The Strange Allure Of Pioneer Living

Today, writing and studying strange beliefs has become somehow commonplace. Be it the flat earthers, the reptilians/illuminati/freemason conspiracy theorist, or my aunt who thinks she has cured her cancer with lemon, many journalists or bloggers have written about it, mainly to dismiss it, mock it without trying to understand what it really meant. Well, Donna Kossy was already doing it forty years ago. Her approach ? A precise and troubling understanding mixed with mild sarcasm of what she already, fondly, called “kook”.

A “kook” is someone who champions an unpopular idea or cause while frequently being schizophrenic or otherwise “insane.” Specialized in the history of “forgotten, discredited and extreme ideas,” Donna Kossy has made a passion out of “kookology.” As a matter of fact, I discovered her as I was searching for fellow crackpotologists, the day I stumbled upon an archive of the Museum of Kooks, a very old website where she stored her discoveries back in 1996. I managed to get my hands on her second book, >Strange creations : Aberrant Ideas of Human Origins from Ancient Astronauts to Aquatic Apes (2001), a brilliant follow up to her masterpiece, the Guide to the Outer Limits of Belief (1994), a collection of texts she published in her fanzines Kooks Magazine for the most part.

I decided to ask her a few questions by email even if she’s (sadly) retired from the kookology game.

How did you come to write Kooks ?

I had been editing and publishing Kooks Magazine for a few years and then ended up moving to Portland, Oregon in 1992. Only a few weeks after moving to Portland, through a mutual friend, I was invited to a party given by Adam Parfrey (author of Apocalypse Culture and owner of Feral House Publishers). I knew of his work, but I wasn’t sure he knew of mine, so I brought along some back issues of Kooks. Not long after the party, he offered me a book deal, to be based on the zine. I had contemplated a kooks book on and off before that, but having never written a book before, couldn’t really envision how I would pull that off. Now that I had an offer from a publisher — and Feral House was a perfect fit — I knew it was do-able.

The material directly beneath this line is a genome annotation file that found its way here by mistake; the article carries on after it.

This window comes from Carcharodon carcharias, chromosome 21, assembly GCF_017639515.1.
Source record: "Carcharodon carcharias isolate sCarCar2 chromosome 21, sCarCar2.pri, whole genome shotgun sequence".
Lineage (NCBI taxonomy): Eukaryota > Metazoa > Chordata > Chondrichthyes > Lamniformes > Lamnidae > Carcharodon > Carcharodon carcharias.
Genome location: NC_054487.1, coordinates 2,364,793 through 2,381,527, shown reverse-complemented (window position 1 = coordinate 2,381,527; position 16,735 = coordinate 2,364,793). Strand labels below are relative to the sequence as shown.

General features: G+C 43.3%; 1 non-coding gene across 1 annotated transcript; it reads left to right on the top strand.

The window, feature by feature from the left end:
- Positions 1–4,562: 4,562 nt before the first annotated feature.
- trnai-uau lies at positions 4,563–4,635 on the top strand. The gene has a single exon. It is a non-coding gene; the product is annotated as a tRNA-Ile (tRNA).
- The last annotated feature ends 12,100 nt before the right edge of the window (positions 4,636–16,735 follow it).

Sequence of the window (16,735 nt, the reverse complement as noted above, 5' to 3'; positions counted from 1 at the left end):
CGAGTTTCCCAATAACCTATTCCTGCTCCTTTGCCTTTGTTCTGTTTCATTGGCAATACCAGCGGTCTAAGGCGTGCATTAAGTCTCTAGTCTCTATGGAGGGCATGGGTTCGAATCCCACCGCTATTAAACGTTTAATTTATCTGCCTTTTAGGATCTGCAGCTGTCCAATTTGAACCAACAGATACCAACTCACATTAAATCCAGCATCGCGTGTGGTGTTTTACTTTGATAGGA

What did you find interesting in the study of Kooks ?

I particularly enjoyed that the research led me to so many different areas of study: primarily art, religion, politics, sociology, psychology and history. After a short while patterns emerged in the ideas and the life stories of all the various people I was calling kooks. It turned out that many of the ideas that at first looked so outlandish and original had long histories that you could trace back centuries and sometimes millennia. I also found the graphical presentation of kook ideas on flyers, and in pamphlets and books to be extremely compelling, as they often involved complex charts and illustrations.

What can one gather from getting to know kooks, a bit of weird wisdom or just a laugh ?

You get pulled in for “just a laugh” but the longer you stay the more “weird wisdom” you end up gaining. I think the allure for me was in a large part comical. “Men Can Have Babies.” “Dinosaurs Created Mankind as a Science Experiment.” “The Moon Landing Was A Hoax.” etc. But as you look more deeply into those who espouse these things, you can’t help seeing the patterns of thought and dissemination of conspiracy theories that led to those ideas, which seem to get weirder as time goes on.

Were you alone in that study then ? How has it evolved since 1994 ?